"You're always sleeping."
"Why don't you just get it done?"
"Of course you're late again."
"You're so lazy. Just do it."
These are common phrases spoken by people who all too often mistake depression and anxiety for laziness. What those people do not realize is the person they are talking to may be really struggling and be proud of themselves for simply getting out of bed that day.
And, the person criticizing them minimizes that accomplishment.
It may be hard for others to understand, but battling depression and anxiety every day in and of itself is draining -- mentally and physically. The constant worry and/or lingering lack of motivation keeps the mind running all day. For those with anxiety, often the lack of energy to do what needs to be done creates more anxiety.
For people who are very involved in school, their job, etc. (like myself), daily life activities are enough to drain someone's energy on their own. Pair that with high anxiety and already lessened energy due to depression, and the result is often a person who has the best of intentions but simply can not keep up with everything. This person is most likely doing the best they can but feels as if they are drowning. They are likely beating themselves up about not being able to keep up with their responsibilities like other people can. Criticizing them or calling them out only makes them feel worse.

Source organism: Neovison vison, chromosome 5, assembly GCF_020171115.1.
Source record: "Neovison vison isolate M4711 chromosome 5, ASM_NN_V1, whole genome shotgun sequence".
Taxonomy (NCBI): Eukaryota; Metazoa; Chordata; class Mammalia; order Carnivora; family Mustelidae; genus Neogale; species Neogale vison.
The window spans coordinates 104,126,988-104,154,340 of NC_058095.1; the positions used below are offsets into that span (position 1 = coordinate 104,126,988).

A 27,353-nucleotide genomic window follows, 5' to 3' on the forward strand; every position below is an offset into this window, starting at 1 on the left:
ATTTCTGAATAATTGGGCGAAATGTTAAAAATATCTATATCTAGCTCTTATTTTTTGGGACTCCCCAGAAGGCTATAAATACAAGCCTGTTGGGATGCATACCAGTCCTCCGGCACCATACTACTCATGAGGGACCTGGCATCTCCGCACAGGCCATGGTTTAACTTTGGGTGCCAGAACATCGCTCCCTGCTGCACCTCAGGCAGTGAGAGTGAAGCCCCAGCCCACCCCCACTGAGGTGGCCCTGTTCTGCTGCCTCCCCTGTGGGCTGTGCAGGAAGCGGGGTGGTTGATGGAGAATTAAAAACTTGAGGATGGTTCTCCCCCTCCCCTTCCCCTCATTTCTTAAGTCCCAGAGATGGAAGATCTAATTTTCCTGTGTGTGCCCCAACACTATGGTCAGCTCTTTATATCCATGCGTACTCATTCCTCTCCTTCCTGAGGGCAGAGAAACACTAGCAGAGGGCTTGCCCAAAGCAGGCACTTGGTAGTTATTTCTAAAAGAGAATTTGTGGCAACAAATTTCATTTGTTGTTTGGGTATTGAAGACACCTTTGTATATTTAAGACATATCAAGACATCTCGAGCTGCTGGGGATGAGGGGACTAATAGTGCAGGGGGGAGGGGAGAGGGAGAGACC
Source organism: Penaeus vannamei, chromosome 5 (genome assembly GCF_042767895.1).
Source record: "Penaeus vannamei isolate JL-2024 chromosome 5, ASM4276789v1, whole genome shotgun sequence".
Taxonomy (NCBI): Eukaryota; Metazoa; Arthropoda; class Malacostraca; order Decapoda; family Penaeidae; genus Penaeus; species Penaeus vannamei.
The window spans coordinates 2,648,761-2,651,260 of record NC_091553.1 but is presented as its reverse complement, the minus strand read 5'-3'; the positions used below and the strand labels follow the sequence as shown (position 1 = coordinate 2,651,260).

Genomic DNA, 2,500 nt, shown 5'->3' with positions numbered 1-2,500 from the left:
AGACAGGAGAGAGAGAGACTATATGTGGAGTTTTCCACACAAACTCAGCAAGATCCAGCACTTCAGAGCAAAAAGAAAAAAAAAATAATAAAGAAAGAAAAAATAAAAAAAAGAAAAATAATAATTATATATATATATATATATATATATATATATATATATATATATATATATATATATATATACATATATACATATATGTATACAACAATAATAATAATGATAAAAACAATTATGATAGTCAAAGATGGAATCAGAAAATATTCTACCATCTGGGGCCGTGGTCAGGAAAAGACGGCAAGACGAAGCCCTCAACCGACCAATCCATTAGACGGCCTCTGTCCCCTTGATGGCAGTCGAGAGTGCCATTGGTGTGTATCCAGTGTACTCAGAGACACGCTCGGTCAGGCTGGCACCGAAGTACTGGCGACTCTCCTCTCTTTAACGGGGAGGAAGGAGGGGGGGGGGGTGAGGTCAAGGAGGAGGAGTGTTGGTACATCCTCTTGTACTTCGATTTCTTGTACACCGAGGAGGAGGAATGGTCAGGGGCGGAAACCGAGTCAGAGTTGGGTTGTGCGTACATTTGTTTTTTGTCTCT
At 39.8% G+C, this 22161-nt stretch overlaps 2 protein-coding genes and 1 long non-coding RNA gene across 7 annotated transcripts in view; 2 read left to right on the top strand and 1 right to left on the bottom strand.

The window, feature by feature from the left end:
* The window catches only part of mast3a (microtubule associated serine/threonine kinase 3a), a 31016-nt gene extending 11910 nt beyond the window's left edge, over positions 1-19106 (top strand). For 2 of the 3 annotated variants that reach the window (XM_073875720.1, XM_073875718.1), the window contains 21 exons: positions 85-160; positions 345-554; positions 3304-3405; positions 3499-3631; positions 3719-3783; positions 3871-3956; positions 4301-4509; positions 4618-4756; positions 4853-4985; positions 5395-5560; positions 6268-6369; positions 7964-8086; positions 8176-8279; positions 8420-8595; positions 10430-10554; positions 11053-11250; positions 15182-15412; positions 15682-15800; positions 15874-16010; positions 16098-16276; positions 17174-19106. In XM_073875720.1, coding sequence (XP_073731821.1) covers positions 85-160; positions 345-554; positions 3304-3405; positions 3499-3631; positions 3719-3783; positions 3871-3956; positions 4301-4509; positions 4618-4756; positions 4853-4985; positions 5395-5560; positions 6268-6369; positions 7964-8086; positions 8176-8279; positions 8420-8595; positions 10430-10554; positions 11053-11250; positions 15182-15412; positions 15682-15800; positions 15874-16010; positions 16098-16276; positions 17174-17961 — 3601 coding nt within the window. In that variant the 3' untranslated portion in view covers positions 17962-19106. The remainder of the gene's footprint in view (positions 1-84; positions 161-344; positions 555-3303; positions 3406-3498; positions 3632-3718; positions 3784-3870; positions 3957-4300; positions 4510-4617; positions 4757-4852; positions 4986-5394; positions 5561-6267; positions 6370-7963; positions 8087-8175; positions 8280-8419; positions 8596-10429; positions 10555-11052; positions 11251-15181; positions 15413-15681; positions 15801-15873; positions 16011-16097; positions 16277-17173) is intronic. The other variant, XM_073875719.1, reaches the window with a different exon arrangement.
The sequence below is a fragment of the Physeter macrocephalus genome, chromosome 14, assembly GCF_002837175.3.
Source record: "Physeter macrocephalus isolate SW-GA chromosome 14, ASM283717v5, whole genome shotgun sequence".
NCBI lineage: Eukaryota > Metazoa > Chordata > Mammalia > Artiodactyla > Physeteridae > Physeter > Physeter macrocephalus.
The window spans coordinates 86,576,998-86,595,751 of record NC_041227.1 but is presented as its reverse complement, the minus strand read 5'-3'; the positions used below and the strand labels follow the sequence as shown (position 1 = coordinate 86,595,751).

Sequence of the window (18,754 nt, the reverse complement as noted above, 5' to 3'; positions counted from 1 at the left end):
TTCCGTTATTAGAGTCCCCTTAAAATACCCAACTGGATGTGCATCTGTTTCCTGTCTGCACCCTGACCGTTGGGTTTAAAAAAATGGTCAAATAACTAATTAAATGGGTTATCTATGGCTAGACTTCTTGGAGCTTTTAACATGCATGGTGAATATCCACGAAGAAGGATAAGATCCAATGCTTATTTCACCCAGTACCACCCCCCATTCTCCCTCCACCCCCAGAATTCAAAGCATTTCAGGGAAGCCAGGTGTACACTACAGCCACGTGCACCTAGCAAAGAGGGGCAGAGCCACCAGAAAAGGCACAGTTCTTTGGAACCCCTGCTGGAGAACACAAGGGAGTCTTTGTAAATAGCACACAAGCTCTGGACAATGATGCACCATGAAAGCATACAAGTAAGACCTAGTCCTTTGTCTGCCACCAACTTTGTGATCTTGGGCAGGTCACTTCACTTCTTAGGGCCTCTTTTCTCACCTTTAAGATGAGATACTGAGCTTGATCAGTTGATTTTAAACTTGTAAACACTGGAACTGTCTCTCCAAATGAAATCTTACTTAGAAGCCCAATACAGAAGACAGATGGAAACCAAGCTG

Being a full time student, a sorority sister, a member of a leadership organization, a girlfriend, friend, sister, daughter, and person with a disability, I would love to have the energy to keep up with all of my school work, go to the gym, be social, and participate in extra activities. However, the reality is some days I just have to do the best I can. This is true for so many people with high standards of achievement who are also limited by anxiety and depression. Some days, they may be late to class because they didn't have the energy to get up on time that morning. Sometimes, it means not being able to focus on assignments because their anxiety levels are through the roof. Some days, what they really need is support and understanding, not "tough love."
We are not lazy or inconsiderate, we just struggle to keep going and some days are harder than others. If we need a day to just sleep or have a break from everything to recharge, that is perfectly okay.
The next time you see a person running into class late, fumbling with their books, and judge them as disrespectful or careless, or get impatient because the person you are meeting with is late, or judge someone for not doing a homework assignment or studying, stop and think that just getting out of bed and facing the day could've been the biggest accomplishment in the world to them and for that, they deserve an applause.